- After posting losing records in 2017, the Bears, Texans and Colts turned it around to reach the playoffs last season. Which teams with losing records in 2018 could replicate that success this year?
Each season there is always a handful of fresh faces in the playoffs, often representing the schematic breakthroughs that helped define the season as a whole. Last year, the NFL playoffs featured three teams (Chicago Bears, Houston Texans, Indianapolis Colts) that didn’t have a winning record the year before. It will be interesting to see what happens in 2019, as so many teams are now rushing to the middle, stocking up on coaches with experience in the type of en vogue playbooks that were an outlier the previous two years. It opens up a world of possibilities. Do we learn about the depth and possibilities of these offenses, or do we learn the value of something new?
With training camps right around the corner, here’s our first shot at projecting five worst to first-type teams, who could make a splash after having a losing record in 2018.
NEW YORK GIANTS (2018 season: 5-11)
I think divisional strength (or lack thereof) is a major factor here. While the Eagles will almost certainly be better—or at least more complete—than they were in 2018, the rest of the landscape is puzzling at best. Washington could start a rookie quarterback. Dallas may take a step back. After another offseason spent loading up on offensive line help, the Giants could theoretically control the line against almost all of their opponents. Saquon Barkley is primed for a phenomenal season, leading to the possibility of a higher-end, quarterback agnostic offense with Eli Manning and Daniel Jones behind center. While this isn’t a Super Bowl winning formula, it’s a formula that could help the Giants navigate the 27th-most difficult schedule in the NFL.
CINCINNATI BENGALS (2018 season: 6-10)
A roster that is perennially talented but woefully underutilized, the Bengals now have fresh eyes in new head coach Zac Taylor. With the AFC North hitting a bit of a strange period due to a massive talent exodus in Pittsburgh and the massive import of mercurial talent in Cleveland (not to mention a seemingly rocky playbook change in Baltimore), the time might be right for the Bengals to surprise the field. The recent news that first-round offensive lineman Jonah Williams is out for the season hurts, but adding some basic functionality to an offense that has suitable pieces could surprise some teams who have enjoyed the predictability of preparing for one head coach and a handful of coordinators over the last two decades.
CLEVELAND BROWNS (2018 season: 7-8-1)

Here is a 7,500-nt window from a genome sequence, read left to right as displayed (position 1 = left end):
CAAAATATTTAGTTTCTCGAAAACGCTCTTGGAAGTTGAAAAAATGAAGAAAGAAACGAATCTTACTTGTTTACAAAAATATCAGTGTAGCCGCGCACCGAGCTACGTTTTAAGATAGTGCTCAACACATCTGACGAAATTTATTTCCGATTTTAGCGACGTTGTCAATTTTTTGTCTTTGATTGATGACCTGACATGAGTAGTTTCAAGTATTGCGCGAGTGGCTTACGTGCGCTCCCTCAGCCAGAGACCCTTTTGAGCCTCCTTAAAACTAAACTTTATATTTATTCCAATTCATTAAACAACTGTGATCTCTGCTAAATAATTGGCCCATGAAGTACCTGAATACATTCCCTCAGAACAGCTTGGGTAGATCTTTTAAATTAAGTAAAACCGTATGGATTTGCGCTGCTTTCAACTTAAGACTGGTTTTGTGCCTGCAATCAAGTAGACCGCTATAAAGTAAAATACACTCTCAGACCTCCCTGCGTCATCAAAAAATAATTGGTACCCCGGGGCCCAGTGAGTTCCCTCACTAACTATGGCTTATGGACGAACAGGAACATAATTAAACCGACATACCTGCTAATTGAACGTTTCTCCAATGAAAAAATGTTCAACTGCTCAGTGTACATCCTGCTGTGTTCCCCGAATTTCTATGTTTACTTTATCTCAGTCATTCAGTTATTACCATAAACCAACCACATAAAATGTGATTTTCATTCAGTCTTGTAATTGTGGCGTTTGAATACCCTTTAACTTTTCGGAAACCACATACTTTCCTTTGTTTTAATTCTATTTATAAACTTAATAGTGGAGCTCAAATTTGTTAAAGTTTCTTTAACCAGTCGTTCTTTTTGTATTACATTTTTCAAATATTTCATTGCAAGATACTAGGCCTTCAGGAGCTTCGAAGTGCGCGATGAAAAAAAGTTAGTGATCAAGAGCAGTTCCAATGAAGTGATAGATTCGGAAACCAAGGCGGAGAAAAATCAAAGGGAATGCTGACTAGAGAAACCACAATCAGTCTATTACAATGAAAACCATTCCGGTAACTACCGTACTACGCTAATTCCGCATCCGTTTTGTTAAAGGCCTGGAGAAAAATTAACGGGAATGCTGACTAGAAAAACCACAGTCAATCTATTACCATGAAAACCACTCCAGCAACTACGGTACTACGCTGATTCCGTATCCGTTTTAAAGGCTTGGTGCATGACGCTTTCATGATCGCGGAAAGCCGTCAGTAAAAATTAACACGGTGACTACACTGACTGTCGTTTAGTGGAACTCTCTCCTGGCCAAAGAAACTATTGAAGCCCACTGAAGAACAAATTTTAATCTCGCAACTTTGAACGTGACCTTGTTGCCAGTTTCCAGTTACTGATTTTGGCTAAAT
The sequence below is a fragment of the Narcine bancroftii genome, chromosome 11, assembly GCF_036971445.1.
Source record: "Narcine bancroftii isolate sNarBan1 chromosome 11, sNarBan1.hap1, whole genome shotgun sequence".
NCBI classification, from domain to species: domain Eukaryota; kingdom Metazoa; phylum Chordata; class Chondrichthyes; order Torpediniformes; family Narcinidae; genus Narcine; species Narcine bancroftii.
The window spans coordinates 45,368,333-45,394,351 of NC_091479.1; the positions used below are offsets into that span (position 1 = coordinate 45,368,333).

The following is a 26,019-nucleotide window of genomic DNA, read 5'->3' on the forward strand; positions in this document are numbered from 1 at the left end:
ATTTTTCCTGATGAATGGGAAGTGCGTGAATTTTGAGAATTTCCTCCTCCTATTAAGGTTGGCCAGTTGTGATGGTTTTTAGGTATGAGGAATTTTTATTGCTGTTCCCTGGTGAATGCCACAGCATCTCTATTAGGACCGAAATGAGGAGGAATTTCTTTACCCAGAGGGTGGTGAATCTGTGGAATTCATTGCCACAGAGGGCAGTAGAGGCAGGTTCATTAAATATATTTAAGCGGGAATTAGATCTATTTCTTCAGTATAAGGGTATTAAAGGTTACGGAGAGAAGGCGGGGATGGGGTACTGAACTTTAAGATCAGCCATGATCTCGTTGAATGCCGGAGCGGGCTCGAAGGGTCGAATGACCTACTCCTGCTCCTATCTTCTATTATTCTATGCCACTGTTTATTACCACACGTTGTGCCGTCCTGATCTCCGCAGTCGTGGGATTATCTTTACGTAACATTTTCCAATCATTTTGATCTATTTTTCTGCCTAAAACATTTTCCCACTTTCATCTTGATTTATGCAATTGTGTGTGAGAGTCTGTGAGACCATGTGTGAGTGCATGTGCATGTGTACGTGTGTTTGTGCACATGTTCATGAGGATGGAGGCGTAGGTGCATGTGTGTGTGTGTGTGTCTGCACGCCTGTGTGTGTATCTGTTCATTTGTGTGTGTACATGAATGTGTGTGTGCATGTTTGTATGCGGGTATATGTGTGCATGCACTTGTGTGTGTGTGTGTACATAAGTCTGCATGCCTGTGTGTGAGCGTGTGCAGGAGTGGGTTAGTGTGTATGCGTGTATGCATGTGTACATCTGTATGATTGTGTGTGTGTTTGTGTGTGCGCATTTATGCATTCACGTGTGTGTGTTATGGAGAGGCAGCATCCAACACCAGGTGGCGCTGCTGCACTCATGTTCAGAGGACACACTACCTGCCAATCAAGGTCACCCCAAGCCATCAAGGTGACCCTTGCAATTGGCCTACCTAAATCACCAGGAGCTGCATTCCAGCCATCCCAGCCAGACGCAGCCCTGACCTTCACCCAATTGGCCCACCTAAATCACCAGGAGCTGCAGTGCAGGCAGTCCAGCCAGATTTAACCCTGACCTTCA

It’s hard to balance the hype with the reality of teams who expand their roster this rapidly. On one hand, you could draw parallels between John Dorsey’s roster maneuvering to that of Les Snead and Howie Roseman with their young starters still on a rookie deal. This team is good enough to be a 13-3 division winner, without question. The talent level is startling on paper. But there is so much that needs to go well for a first-year head coach, second-year quarterback and wonderfully mercurial No. 1 wide receiver that it’s difficult to dive in blindly on the Browns.
JACKSONVILLE JAGUARS (2018 season: 5-11)
For the last two seasons we’ve been imagining this roster with more functionality at quarterback. And while I’ve pressed the pause button on Nick Foles hype multiple times this offseason, even a coordinator with a distant familiarity of his comforts, likes and dislikes is a massive improvement over a barrage of coordinators frantically trying to fix the flaws in Blake Bortles’s game. Like the Giants, Jacksonville is playing in a relatively open division and is layered with veteran talent. Unlike the Giants, so much of their offensive groove depends on a talented young running back who is far more uncertain to produce.
NEW YORK JETS (2018 season: 4-12)
Tied with the Giants for one of the easiest schedules in the NFL and armed with a talented-but-combustible new coaching staff, the Jets will be a major curiosity in 2019. Can their talented safeties negate some of the weaknesses they have in coverage? Will they get any production out of Le’Veon Bell reminiscent of his prime in Pittsburgh? Will Sam Darnold make the jump that some close to him last year thought was possible with the right coaching? The Adam Gase era is off to a strange start, but sneaking up behind the Patriots to nab a wild card spot would make fans forget quickly about the ouster of a general manager.
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